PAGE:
Shoulders – and our ability to respond to life

Though several meridians travel through the shoulder segment, I think the Gall Bladder Meridian is of particular importance to the excessive responsibility we often take upon the shoulders. The Gall Bladder Meridian is part of the Wood element - the psychic domain of Hun. It has to do with our capacity to respond appropriately to the events life is bringing to us.

Tension in the shoulder area also arises when we try to stop the movement of life. When we do so, we lose our ability to respond to life's changes. This has much to do with conditionings and patterns of defence we learned in childhood, and with related tensions in the shoulder and neck area along the Large Intestine Meridian.

As Wilhelm Reich says, “...inhibited pleasures is transformed to rage and inhibited rage is transformed into muscle spasms.” * The life-force towards pleasure, towards the yes, is disconnected and replaced by the no-no attitude, which is reflected in muscular armoring. Reich says that “the elusive residue of the armor” is "psychic contactlessness.” Wilhelm Reich: Character Analysis, 1945, 1990 The Noonday Press, New York, pages 389, 311.

"A deficiency of Hun energy can manifest as a feeling of powerlessness; an excess can manifest in aggressive feelings. In either case, there is some difficulty with response-ability."
∗ The balance is self-assertion, which includes taking your space and standing your ground. Shoulder tensions can result from conflicts about self-assertion and self-expression, or from excessive self-control.
∗The Joy of Feeling: Bodymind Acupressure, by Iona Marsaa Teeguarden, Japan Publications, Inc., Tokyo and New York, page 73.

Different positions of the shoulder show different psychological functions (as described by Dychwald and others). Forward bent shoulders have to do with the fear of being hurt or vulnerable. Raised shoulders show fear, the repression of fear, and the related anger. Round and bowed shoulder show that somebody is overburdened with the demands of life, or taking on more responsibility than s/he can handle. Narrow and underdeveloped shoulders may reflect a dependent personality, or difficulty in handling the pressures and changes of life. Raised and arched shoulders often are also rigid, indicating inability to release fear. Retracted and pulled back shoulders have to do with holding back emotions, and restraining the movement of striking out towards the world, so as not to lose one’s temper.

When a person is angered, s/he experiences a strong wave of energy. The yang emotion of anger is associated with the Liver Meridian, and its ascending energy brings this strong wave of energy up to the shoulders, neck and upper arms, where it concentrates particularly in Gall Bladder points #20, 21 and 22. Part of the anger reaction is a rush of adrenaline, so that the cardiac and respiratory rhythms accelerate and the voluntary muscles receive more energy due to glycogen liberated by the liver. There is also a strong felt need to express the anger by words and action. When anger is repressed, energy will be concentrated and trapped in the upper arms, shoulders and neck.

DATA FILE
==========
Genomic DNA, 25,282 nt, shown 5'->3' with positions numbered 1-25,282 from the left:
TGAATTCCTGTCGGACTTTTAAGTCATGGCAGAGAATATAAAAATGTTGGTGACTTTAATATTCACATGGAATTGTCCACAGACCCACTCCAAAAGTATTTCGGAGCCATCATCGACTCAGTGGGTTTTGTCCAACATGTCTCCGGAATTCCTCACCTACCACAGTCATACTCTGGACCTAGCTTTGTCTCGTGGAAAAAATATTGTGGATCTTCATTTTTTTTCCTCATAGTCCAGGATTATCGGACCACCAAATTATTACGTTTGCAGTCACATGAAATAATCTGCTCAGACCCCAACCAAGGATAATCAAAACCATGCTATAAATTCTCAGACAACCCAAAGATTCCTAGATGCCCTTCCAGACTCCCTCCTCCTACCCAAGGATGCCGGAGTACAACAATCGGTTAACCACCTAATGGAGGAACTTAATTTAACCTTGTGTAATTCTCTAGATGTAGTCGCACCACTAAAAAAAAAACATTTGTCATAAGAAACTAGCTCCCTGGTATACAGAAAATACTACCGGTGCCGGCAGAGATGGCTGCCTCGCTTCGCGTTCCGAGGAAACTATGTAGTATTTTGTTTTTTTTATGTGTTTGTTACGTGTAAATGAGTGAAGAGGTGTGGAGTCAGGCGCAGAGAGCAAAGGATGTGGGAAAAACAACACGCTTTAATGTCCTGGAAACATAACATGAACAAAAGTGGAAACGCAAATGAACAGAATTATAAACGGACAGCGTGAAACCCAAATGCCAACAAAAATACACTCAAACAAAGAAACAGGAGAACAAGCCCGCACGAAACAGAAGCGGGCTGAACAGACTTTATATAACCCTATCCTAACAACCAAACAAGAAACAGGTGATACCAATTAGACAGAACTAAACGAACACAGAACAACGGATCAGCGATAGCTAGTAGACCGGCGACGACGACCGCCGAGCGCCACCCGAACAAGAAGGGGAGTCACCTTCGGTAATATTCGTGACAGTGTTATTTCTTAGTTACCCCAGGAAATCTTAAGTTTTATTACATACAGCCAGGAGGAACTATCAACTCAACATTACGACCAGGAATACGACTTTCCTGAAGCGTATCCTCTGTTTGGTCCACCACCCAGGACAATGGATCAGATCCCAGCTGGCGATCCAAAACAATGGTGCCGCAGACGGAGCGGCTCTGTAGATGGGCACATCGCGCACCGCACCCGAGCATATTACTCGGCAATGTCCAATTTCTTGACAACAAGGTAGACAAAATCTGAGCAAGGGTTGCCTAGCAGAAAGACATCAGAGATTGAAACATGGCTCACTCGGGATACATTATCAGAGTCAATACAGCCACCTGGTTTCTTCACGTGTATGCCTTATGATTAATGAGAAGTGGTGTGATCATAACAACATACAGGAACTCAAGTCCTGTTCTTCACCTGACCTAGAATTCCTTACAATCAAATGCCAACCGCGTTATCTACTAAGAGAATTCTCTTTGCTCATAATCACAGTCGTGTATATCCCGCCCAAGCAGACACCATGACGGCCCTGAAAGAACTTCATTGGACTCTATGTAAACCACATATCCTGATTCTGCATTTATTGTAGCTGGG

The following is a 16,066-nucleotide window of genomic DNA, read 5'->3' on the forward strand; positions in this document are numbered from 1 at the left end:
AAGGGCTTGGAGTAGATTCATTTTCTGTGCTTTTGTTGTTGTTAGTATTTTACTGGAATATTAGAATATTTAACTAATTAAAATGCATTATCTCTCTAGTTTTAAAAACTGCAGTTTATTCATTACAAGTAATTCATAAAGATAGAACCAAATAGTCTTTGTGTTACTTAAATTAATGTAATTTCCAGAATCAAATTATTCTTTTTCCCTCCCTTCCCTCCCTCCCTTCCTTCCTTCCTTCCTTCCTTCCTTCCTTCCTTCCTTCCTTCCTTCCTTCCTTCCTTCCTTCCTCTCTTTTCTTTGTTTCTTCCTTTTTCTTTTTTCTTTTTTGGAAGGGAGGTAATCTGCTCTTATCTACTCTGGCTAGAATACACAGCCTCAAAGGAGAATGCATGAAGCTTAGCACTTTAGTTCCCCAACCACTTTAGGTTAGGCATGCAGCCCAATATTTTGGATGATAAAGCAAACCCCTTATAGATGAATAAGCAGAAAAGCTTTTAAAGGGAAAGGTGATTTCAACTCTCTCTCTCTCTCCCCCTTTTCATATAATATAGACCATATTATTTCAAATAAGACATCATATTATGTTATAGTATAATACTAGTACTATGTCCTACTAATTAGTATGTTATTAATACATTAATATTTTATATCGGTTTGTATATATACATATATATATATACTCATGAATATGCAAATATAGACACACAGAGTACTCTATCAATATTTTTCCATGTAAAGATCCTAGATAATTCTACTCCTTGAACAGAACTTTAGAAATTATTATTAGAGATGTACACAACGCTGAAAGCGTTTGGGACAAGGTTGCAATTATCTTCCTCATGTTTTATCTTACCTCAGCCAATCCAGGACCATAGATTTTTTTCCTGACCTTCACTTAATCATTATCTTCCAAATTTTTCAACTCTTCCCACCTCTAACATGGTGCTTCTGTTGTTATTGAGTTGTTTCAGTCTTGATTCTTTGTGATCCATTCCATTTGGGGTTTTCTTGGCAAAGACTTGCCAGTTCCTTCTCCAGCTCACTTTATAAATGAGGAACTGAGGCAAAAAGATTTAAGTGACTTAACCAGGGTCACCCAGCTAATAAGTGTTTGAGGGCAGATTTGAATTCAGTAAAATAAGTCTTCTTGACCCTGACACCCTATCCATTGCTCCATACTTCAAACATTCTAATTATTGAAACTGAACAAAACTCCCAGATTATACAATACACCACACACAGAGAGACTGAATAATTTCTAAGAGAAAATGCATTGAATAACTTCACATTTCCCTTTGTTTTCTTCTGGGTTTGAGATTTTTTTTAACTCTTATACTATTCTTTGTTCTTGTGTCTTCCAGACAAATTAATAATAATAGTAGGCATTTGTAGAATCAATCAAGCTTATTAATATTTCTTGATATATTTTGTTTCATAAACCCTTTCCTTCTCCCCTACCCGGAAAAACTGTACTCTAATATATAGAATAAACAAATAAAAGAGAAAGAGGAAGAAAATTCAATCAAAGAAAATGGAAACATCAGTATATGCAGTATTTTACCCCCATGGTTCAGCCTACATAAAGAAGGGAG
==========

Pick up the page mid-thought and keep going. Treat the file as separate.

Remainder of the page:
This reminds me of a woman who felt that “life is a war.” In a JSD session, the moment she started to assert herself, she started to “strike out” against the world with her arms and shoulders. This movement released the blocked anger energy and helped her immensely. She felt more calm and “at peace with the world.” She began to know what it means to take one’s space. Even weeks later, she pointed out how important it was for her to allow the movement, the voice and the emotion to come.

The two other meridians which are very important for the shoulder region are the Small Intestines and Triple Warmer. As previously discussed, their traditional functions are assimilation and transformation of energy. Both have a strong psychological relationship to the outer world. The Triple Warmer has to do with social relations, and the Small Intestine with assimilation of psychological events – that is, the capacity to take things in and experience or digest them, making use of them to learn more about ourselves and our world. Since both these meridans are directly related to Shen, their release in the shoulder-arm area normally brings a deep relaxation for body and mind.

From a more traditional view in Chinese medicine, most shoulder problems belong to the “blockage” group of diseases. When people are tired or exhausted, external evils like wind, cold and dampness can enter easily in the body. When they attack the shoulders, these excesses obstruct the circulation of the Qi and Blood in the channels, disrupting related muscle functions. As we have discussed, blockages of energy also occur from internal sources, such as strong emotion, which can stop the Qi from circulating. The following is one treatment for blockage of Qi resulting in painful shoulders. It is particularly useful for contraction and pain at the anterior part of the shoulder, as well as peri-arthritis of the scapula-humeralis and bursitis.

In Chinese medicine, the word PEI is used to indicate all diseases characterized by pain or – in other words – by energetic obstructions. In Oriental medicine, a blocked shoulder (not regarding the origin, external or internal) is an emptiness of yang and an excess of yin. It is emptiness of yang because perverted energies (external evils like humidity and cold) can only penetrate when yang is deficient. Because yang is too weak to make the yin circulate, the yin gets more and more condensed and immobile, until at the extreme the cold and humidity in the shoulder area finally threatens to completely immobilize the shoulder.